- Microsoft will open a regional hub for artificial intelligence (AI) in Louisville, KY, where the tech giant will invest in AI research and training in fields where jobs could be at risk from the technology, Mayor Greg Fischer announced last week.
- As part of the partnership, Microsoft will open a physical space in downtown Louisville, and will partner with educational institutions to improve digital literacy training. The company will also offer grants and resources to local companies, and host a high-level AI and data science summit next year.
- A major focus will be on avoiding lost jobs from automation, especially in the manufacturing sector. Microsoft CTO Jennifer Byrne said at a press conference announcing the partnership that 28% of Louisville jobs are at risk from automation, according to CNET.
The investment in Louisville will help distribute tech research and training away from the coasts, and bring the industry closer to where some its more disruptive effects will be felt.
Through its educational and business support, Microsoft hopes to limit the impact automation will have on the local economy, while also preparing non-traditional candidates for jobs in AI and data science fields.
It is in keeping with a broad national trend: in a report last year, the National League of Cities (NLC) warned municipalities should take "strategic steps" to prepare their economies and their workforces for increased automation of jobs in the coming decades.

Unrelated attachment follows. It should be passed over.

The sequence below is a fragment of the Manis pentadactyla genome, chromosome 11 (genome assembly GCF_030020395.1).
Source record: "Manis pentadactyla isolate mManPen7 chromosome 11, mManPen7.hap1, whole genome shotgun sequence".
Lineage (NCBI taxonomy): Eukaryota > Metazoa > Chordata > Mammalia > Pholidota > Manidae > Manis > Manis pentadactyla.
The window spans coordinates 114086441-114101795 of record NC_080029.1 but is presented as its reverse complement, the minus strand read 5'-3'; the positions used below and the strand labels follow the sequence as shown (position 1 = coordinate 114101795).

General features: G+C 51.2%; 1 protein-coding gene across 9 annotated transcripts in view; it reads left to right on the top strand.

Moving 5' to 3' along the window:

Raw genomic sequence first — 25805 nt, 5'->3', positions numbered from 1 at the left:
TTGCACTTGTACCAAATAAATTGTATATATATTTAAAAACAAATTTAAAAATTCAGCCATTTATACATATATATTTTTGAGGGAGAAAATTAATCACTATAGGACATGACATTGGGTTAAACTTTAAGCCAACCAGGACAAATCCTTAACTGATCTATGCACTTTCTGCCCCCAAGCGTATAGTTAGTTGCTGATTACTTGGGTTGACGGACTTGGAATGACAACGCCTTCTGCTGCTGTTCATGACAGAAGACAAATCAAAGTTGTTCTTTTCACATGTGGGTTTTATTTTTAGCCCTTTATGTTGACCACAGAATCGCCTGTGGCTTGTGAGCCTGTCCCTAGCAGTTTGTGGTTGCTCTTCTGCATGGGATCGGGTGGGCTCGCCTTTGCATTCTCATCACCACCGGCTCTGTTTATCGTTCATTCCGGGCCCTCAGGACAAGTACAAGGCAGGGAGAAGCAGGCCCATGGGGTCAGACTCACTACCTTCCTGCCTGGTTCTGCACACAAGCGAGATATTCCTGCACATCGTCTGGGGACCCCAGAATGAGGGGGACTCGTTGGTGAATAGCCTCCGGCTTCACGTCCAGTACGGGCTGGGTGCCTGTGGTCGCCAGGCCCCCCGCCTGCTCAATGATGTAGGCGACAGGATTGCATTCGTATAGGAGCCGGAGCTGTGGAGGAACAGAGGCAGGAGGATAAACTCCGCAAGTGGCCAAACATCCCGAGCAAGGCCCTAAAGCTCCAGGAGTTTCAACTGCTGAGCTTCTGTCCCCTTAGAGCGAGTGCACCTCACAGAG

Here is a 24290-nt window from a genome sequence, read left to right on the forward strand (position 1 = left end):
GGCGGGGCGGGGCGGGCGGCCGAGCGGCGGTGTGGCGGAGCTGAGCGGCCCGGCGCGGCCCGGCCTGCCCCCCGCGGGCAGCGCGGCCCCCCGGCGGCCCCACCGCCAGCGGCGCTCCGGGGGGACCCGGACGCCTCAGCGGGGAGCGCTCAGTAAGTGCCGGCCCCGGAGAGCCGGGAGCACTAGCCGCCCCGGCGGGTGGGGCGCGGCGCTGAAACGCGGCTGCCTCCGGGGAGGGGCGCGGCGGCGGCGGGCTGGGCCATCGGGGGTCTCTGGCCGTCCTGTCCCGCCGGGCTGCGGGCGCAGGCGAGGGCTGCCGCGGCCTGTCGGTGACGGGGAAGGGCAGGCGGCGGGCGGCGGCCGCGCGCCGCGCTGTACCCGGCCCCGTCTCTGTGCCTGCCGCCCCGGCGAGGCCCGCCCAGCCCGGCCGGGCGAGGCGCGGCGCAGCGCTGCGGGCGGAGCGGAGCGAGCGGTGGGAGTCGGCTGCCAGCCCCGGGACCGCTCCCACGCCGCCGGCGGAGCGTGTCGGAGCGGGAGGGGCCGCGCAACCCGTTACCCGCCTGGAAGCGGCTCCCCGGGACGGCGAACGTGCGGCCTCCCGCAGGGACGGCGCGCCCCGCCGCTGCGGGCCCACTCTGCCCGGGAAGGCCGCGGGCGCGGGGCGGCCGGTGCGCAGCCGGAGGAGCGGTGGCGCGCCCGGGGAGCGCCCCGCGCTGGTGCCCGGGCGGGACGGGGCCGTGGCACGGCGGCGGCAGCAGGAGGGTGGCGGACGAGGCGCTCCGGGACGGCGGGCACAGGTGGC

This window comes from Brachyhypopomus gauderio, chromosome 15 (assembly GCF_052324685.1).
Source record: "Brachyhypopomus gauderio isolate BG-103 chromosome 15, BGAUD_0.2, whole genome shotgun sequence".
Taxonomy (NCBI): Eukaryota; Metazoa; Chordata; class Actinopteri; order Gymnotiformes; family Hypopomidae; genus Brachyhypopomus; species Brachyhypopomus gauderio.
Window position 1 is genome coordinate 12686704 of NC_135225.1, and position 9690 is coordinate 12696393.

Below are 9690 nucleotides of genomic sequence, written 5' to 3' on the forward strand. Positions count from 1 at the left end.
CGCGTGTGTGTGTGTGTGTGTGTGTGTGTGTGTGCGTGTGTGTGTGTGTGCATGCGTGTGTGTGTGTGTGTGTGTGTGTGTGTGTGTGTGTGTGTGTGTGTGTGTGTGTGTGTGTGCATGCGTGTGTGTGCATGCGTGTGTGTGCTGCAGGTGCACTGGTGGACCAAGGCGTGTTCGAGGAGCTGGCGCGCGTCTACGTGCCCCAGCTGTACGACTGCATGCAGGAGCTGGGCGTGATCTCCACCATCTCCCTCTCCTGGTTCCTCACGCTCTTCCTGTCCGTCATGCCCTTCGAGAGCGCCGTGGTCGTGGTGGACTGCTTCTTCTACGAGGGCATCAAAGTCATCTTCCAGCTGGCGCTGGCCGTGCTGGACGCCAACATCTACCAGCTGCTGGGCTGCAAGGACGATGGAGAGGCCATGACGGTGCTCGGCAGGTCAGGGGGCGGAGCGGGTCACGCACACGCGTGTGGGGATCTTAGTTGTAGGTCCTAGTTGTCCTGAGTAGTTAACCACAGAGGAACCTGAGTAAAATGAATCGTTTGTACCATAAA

Louisville's manufacturing and health care economies are especially at risk from new technology.
The Microsoft development will also further the city's Digital Inclusion initiative, which has sought to bring technological development to underserved neighborhoods and close the digital divide. On Monday, the city also announced its Resilient Louisville strategy, which includes a plan to "foster a cohesive tech ecosystem to grow tech talent."
Microsoft has said it will invest $5 billion in internet of things (IoT) technology over the next four years, but has been actively working to help governments adapt along the way.
The regional hub will help the company expand its worker and customer base, and show how other mid-sized cities that aren’t traditional tech hubs can take advantage of new advances.